As Claire Cross points out in her iconic biography The Puritan Earl, Huntingdon took his role as head of the family seriously. We can read how his assets shrank during his lifetime and how his 42 year marriage was childless, such that his brother Sir George succeeded him as Earl, with senior descendants still alive in Australia, as Jones has shown. He died eleven days before Christmas 1595 and was connected to all four later “Tudor” monarchs but his strongest connection was to Elizabeth I. Just like her, he had been imprisoned at the outset of Mary I’s reign, probably because he was Northumberland’s son-in-law, although his father’s loyalty soon extricated him from this.

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Fabulous discovery of more coins, but alas, none from the reign of Richard III….

coins

“…A spectacular hoard of centuries-old coins found in a brook in the borough [Atherton] gives a small but perfectly-formed window into the past…”

Fancy that. Thomas Jackson was poking around in a brook when he found a small rusty box, containing…43 old coins! How wonderful. The coins are apparently not that valuable. The earliest is from the reign of Henry III, the latest from the time of the Civil War.

It makes me want to don my wellies and set off for the nearest stream! Well done Mr Jackson.

For more about this, see here.

 

 

Britain’s most historic towns

This excellent Channel Four series reached part four on 28th April as Dr. Alice Roberts came to Norwich, showing streets, civic buildings and even a pub that I have previously visited, describing it as Britain’s most “Tudor” town. She began by describing Henry VII as “violently seizing” the English throne (or at least watching whilst his uncle Jasper and the Earl of Oxford violently seized it for him).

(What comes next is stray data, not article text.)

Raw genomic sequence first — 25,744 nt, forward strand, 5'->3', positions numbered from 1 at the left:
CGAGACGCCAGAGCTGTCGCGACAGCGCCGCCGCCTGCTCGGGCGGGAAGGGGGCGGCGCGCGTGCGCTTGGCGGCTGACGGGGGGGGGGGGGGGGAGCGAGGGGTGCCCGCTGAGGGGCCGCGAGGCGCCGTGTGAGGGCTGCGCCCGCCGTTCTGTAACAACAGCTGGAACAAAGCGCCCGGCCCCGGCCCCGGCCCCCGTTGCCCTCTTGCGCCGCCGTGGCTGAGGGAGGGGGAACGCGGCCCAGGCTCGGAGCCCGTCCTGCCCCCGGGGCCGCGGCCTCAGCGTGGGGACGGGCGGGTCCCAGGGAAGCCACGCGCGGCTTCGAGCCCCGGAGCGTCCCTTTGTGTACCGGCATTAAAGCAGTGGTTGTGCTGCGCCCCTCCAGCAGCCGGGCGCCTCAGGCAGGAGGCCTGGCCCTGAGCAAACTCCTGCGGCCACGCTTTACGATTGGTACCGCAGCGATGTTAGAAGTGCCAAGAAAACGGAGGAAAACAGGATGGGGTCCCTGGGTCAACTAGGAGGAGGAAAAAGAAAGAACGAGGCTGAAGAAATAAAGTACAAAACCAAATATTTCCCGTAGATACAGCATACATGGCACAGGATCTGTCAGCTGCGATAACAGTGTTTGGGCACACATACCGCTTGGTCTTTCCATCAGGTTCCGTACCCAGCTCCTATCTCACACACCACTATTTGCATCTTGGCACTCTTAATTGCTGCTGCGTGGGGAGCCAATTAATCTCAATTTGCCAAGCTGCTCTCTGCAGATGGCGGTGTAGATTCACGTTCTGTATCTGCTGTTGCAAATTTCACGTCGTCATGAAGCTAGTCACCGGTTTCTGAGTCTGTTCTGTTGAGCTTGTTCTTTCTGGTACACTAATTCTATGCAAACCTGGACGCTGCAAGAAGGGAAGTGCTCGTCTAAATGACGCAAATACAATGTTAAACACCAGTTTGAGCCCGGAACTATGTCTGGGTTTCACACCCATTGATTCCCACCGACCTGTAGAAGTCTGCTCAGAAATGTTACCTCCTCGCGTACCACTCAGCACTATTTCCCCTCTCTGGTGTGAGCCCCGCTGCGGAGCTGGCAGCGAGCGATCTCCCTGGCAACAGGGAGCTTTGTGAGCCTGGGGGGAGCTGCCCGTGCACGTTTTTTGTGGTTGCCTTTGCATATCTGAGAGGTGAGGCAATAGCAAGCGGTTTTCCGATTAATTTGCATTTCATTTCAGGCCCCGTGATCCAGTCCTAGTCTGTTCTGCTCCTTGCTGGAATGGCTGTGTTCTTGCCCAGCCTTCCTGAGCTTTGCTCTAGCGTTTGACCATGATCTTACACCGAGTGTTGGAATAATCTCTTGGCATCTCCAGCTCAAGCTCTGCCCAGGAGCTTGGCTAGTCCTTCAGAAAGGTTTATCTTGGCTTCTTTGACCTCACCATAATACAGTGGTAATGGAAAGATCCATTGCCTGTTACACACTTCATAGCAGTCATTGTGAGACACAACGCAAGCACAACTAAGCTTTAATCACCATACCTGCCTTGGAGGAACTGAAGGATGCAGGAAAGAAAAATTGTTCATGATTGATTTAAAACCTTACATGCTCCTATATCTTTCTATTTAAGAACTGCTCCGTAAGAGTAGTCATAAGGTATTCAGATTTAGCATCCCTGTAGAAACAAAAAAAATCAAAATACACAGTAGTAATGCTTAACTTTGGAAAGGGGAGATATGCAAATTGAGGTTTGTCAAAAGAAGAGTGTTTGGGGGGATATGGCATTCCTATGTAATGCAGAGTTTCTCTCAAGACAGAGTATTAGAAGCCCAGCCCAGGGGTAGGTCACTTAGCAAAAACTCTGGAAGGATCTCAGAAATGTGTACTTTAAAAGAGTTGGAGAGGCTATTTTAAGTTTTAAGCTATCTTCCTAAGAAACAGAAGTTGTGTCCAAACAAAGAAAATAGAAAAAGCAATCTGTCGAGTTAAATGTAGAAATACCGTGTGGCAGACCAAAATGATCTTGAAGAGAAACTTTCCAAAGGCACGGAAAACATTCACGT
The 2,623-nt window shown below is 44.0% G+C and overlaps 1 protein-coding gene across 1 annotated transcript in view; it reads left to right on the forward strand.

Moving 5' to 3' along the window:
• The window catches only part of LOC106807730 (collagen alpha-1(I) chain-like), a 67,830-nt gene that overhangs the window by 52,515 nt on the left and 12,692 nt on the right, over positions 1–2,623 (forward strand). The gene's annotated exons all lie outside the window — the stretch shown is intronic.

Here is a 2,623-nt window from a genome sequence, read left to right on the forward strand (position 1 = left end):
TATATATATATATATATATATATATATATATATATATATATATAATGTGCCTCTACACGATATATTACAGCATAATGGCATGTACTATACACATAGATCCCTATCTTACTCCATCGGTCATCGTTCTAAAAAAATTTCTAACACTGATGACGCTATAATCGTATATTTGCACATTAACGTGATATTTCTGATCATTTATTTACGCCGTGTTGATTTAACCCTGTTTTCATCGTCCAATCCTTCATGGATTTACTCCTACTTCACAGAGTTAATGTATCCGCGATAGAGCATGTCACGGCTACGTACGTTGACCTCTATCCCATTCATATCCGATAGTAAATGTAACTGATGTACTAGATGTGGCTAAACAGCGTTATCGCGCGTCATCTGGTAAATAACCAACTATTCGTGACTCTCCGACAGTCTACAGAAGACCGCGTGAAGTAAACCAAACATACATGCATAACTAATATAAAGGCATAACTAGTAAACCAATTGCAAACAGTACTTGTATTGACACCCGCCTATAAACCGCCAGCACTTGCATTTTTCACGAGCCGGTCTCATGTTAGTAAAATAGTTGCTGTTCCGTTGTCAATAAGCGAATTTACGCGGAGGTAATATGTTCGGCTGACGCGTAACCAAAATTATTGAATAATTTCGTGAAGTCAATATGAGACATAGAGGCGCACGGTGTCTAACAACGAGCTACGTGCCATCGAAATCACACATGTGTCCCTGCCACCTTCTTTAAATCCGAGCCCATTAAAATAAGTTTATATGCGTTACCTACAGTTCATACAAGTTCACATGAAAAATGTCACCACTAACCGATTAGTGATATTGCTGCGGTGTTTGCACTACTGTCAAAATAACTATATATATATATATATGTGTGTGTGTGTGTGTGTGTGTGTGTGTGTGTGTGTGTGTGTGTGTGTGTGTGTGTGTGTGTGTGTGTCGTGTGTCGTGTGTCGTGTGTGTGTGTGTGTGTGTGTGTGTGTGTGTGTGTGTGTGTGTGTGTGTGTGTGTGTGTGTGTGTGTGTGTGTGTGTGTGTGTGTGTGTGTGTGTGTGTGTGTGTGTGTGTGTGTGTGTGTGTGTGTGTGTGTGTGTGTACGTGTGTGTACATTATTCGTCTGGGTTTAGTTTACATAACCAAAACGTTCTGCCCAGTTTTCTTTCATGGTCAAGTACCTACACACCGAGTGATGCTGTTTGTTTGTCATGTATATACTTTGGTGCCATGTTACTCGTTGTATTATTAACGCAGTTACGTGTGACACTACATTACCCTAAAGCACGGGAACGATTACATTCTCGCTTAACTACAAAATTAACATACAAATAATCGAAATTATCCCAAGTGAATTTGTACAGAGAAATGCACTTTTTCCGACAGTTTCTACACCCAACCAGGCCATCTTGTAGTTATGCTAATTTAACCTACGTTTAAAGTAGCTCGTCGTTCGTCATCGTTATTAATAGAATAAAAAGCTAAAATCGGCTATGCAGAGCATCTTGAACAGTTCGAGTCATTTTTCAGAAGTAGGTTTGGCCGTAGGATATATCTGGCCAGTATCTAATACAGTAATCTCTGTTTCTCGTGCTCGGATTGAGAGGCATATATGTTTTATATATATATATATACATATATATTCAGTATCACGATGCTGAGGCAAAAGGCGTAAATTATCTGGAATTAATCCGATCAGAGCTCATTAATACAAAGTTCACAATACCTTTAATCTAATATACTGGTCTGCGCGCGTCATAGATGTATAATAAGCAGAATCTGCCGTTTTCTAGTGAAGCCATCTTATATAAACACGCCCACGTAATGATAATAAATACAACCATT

As the “Tudor” century progressed, she changed into a red woollen dress and explained how the sumptuary laws would have prevented her from wearing other colours and fabrics. Henry VIII’s attempts to obtain an annulment were mentioned, as was Kett’s Rebellion on Mousehold Heath under Edward VI. The Marian Persecution was described in detail and some of her victims in Norwich were named, most of them being burned at the “Lollards’ Pit”, where a pub by that name now standsLollardsPit.jpg. As we mentioned earlier, Robert Kett’s nephew Francis suffered the same fate decades later.